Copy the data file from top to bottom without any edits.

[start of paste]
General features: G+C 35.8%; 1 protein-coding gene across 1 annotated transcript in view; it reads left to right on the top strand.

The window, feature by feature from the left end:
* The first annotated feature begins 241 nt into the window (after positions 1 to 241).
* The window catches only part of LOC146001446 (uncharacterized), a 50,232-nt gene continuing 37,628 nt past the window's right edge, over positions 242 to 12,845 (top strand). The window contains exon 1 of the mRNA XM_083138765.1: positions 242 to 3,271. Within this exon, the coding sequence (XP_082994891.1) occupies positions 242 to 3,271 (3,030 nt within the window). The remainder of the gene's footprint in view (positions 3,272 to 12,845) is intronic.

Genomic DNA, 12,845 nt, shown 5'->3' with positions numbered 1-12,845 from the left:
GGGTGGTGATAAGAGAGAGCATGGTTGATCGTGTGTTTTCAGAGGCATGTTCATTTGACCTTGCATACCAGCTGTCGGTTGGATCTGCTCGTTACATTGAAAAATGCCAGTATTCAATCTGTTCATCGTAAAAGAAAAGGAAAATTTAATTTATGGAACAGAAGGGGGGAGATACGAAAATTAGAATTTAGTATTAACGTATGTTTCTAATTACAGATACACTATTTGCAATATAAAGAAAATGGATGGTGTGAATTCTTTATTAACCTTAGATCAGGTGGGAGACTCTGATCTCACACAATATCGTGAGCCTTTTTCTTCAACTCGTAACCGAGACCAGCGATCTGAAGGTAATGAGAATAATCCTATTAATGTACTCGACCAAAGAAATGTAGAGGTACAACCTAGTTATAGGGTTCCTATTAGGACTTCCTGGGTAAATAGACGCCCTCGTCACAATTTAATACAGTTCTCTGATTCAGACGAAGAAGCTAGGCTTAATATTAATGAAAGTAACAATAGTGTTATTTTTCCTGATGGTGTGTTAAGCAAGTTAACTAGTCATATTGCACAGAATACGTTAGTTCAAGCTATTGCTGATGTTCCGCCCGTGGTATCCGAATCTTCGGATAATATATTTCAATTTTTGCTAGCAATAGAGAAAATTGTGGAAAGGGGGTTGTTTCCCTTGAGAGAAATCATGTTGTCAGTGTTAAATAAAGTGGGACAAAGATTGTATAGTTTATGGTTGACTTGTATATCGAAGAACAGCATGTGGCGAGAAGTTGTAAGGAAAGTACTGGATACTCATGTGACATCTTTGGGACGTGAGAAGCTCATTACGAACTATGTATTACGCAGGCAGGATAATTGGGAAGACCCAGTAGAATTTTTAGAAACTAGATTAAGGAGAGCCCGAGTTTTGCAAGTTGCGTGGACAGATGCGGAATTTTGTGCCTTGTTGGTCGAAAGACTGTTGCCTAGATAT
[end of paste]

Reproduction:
General features: G+C 35.8%; 1 protein-coding gene across 1 annotated transcript in view; it reads left to right on the top strand.

The window, feature by feature from the left end:
* The first annotated feature begins 241 nt into the window (after positions 1 to 241).
* The window catches only part of LOC146001446 (uncharacterized), a 50,232-nt gene continuing 37,628 nt past the window's right edge, over positions 242 to 12,845 (top strand). The window contains exon 1 of the mRNA XM_083138765.1: positions 242 to 3,271. Within this exon, the coding sequence (XP_082994891.1) occupies positions 242 to 3,271 (3,030 nt within the window). The remainder of the gene's footprint in view (positions 3,272 to 12,845) is intronic.

Genomic DNA, 12,845 nt, shown 5'->3' with positions numbered 1-12,845 from the left:
GGGTGGTGATAAGAGAGAGCATGGTTGATCGTGTGTTTTCAGAGGCATGTTCATTTGACCTTGCATACCAGCTGTCGGTTGGATCTGCTCGTTACATTGAAAAATGCCAGTATTCAATCTGTTCATCGTAAAAGAAAAGGAAAATTTAATTTATGGAACAGAAGGGGGGAGATACGAAAATTAGAATTTAGTATTAACGTATGTTTCTAATTACAGATACACTATTTGCAATATAAAGAAAATGGATGGTGTGAATTCTTTATTAACCTTAGATCAGGTGGGAGACTCTGATCTCACACAATATCGTGAGCCTTTTTCTTCAACTCGTAACCGAGACCAGCGATCTGAAGGTAATGAGAATAATCCTATTAATGTACTCGACCAAAGAAATGTAGAGGTACAACCTAGTTATAGGGTTCCTATTAGGACTTCCTGGGTAAATAGACGCCCTCGTCACAATTTAATACAGTTCTCTGATTCAGACGAAGAAGCTAGGCTTAATATTAATGAAAGTAACAATAGTGTTATTTTTCCTGATGGTGTGTTAAGCAAGTTAACTAGTCATATTGCACAGAATACGTTAGTTCAAGCTATTGCTGATGTTCCGCCCGTGGTATCCGAATCTTCGGATAATATATTTCAATTTTTGCTAGCAATAGAGAAAATTGTGGAAAGGGGGTTGTTTCCCTTGAGAGAAATCATGTTGTCAGTGTTAAATAAAGTGGGACAAAGATTGTATAGTTTATGGTTGACTTGTATATCGAAGAACAGCATGTGGCGAGAAGTTGTAAGGAAAGTACTGGATACTCATGTGACATCTTTGGGACGTGAGAAGCTCATTACGAACTATGTATTACGCAGGCAGGATAATTGGGAAGACCCAGTAGAATTTTTAGAAACTAGATTAAGGAGAGCCCGAGTTTTGCAAGTTGCGTGGACAGATGCGGAATTTTGTGCCTTGTTGGTCGAAAGACTGTTGCCTAGATAT